Inside a darkened mirrored room illuminated only by the golden glow of small cylindrical lanterns, for half a minute, I disappeared.
The installation is called Infinity Mirrored Room — Aftermath of Obliteration of Eternity, and it's one of six infinity mirror experiences created by Yayoi Kusama currently on display at the Broad. The touring exhibition, "Yayoi Kusama: Infinity Mirrors," also features a collection of paintings and hand-sewn soft sculptures by the Japanese avant-garde artist; groovy historical photos and videos of her ’60s art actions; and The Obliteration Room, an all-white reproduction of a domestic space that is slowly "obliterated" by thousands of polka dot stickers placed throughout the room by visitors.
Kusama's obsession with "obliteration" is evident throughout the exhibit. Text on a gallery wall quotes Kusama as saying, "By obliterating one's individual self, one returns to the infinite universe." The word "obliteration" has violent overtones; it's utter destruction, often by force. There's also a sense of permanence to the idea — is there any coming back from total obliteration?
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In the case of Aftermath of Obliteration of Eternity, technically, yeah. Thirty seconds after the door to the chamber has been shut, a diligent museum employee with a stopwatch lets you know your time is up, and you're free to move on to the next thing — perhaps All the Eternal Love I Have for the Pumpkins, a room filled with stylized, polka dot–covered gourds reflected into the distance until they're too tiny to be perceived. Same goes for the viewer's own reflection (which, I'll admit, made me feel self-conscious at least a handful of times — you can't really look around yourself or avoid undesirable angles).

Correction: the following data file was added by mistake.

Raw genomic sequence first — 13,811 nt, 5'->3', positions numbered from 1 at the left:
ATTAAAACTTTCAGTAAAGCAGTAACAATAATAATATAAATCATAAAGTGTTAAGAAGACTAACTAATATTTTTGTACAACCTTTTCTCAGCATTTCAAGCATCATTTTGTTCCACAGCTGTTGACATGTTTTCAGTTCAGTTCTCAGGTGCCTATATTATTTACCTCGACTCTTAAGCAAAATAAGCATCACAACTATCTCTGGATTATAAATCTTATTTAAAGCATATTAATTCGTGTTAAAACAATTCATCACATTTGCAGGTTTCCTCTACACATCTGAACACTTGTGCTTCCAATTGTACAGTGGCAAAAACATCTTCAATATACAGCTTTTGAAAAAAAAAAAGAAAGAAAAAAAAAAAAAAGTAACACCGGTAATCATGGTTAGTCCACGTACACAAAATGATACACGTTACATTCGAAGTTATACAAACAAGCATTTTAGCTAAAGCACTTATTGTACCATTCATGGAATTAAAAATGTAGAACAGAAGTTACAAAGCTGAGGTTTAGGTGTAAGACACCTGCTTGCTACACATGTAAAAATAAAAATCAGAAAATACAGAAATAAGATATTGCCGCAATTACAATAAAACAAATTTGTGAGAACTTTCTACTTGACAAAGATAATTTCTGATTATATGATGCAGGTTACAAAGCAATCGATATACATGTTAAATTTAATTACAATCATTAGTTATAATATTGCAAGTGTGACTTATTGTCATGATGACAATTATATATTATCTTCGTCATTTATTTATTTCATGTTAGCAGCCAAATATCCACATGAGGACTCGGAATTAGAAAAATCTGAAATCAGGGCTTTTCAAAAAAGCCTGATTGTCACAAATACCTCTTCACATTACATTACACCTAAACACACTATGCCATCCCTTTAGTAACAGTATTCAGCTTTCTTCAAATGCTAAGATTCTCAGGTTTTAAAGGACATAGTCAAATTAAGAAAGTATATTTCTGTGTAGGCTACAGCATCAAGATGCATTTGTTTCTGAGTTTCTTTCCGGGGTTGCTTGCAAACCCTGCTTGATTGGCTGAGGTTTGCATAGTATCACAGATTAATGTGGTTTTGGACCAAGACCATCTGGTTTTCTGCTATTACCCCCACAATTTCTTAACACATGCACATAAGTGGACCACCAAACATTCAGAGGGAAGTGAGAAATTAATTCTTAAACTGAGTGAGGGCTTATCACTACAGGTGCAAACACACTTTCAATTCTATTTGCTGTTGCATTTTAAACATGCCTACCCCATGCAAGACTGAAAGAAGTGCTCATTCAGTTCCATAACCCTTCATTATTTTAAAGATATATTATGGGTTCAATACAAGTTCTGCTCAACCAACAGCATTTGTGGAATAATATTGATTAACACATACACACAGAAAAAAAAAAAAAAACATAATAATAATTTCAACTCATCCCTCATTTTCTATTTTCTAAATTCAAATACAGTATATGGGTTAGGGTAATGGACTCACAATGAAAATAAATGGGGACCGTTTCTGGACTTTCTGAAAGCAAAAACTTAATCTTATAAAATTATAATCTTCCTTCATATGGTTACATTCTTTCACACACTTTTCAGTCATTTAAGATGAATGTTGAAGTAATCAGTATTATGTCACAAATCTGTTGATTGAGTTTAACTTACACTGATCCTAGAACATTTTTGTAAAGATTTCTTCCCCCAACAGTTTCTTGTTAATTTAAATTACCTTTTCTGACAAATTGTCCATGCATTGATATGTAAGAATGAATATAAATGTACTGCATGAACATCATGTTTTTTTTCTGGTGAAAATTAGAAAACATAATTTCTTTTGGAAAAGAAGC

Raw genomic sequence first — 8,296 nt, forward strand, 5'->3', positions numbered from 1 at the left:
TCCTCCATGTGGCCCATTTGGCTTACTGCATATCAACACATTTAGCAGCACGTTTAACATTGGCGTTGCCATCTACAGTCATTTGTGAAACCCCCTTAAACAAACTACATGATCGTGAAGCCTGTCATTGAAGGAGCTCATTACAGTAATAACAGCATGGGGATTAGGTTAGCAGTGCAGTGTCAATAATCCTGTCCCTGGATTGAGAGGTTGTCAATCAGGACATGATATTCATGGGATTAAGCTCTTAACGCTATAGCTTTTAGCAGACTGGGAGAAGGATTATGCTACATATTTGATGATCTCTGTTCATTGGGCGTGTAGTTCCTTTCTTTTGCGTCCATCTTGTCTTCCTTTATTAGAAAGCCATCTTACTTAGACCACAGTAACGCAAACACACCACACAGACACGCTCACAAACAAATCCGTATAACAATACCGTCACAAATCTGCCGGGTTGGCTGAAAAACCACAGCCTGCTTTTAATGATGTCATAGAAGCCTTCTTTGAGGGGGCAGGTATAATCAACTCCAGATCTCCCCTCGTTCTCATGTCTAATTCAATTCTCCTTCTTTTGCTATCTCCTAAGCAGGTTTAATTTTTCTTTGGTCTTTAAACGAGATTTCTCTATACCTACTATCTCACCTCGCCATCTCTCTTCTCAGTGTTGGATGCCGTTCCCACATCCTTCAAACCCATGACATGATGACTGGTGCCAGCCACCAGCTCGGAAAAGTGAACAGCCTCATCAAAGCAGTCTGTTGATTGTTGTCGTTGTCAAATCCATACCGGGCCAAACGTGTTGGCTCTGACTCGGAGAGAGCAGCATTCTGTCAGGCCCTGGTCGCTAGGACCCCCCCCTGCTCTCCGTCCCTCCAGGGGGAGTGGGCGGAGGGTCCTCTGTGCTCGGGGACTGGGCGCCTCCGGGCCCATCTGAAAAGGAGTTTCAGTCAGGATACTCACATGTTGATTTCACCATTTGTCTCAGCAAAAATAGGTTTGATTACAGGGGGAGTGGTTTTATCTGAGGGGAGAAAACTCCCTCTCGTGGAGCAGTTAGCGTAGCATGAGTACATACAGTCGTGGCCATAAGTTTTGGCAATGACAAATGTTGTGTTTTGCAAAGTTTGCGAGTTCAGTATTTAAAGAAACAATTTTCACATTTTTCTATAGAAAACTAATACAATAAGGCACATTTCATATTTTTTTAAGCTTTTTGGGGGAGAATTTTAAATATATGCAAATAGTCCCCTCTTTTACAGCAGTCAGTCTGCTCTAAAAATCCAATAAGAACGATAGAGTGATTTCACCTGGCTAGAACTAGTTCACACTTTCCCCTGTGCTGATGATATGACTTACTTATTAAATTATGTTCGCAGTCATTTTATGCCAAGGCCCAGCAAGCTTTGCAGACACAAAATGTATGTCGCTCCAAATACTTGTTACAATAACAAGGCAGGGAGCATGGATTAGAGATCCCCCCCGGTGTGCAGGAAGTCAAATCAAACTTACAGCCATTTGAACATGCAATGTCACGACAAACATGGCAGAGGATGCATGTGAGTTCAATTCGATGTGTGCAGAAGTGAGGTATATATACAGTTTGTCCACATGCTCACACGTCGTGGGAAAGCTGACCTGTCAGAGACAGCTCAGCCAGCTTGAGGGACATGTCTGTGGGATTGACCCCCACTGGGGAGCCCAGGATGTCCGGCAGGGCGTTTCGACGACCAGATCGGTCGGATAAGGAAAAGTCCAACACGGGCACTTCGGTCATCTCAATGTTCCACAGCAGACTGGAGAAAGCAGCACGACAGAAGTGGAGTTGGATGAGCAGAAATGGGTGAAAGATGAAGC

But in Aftermath, the viewer is little more than a darkened figure standing at the end of a black catwalk absolutely surrounded by twinkling lights and more iterations of the darkened figure. At the risk of sounding new agey, suddenly you are no one in particular but you're part of everything, and the experience is extremely therapeutic. The Broad is having a hard enough time keeping up with high demand, but I imagine people would spend a good chunk of change for an hourlong meditation in this room.
"For Kusama, obliteration is a reflection on the experience of death and the potential of afterlife," the explanatory text reads — "reflection" pun intended, I assume. It continues, "Kusama's poetic installation underscores the impermanence of life and the certitude of death." It's sort of ironic that an exhibit that's about to be selfied to death is all about obliterating the self. If there's one room in which people could be recommended to keep their phones in their pockets, it's probably this one.
Yayoi Kusama: Infinity Mirrors," The Broad, 221 S. Grand Ave., downtown; through Jan. 1; a limited number of same-day, on-site $30 tickets will be available on a first-come, first-served basis each day that the exhibition is open. thebroad.org.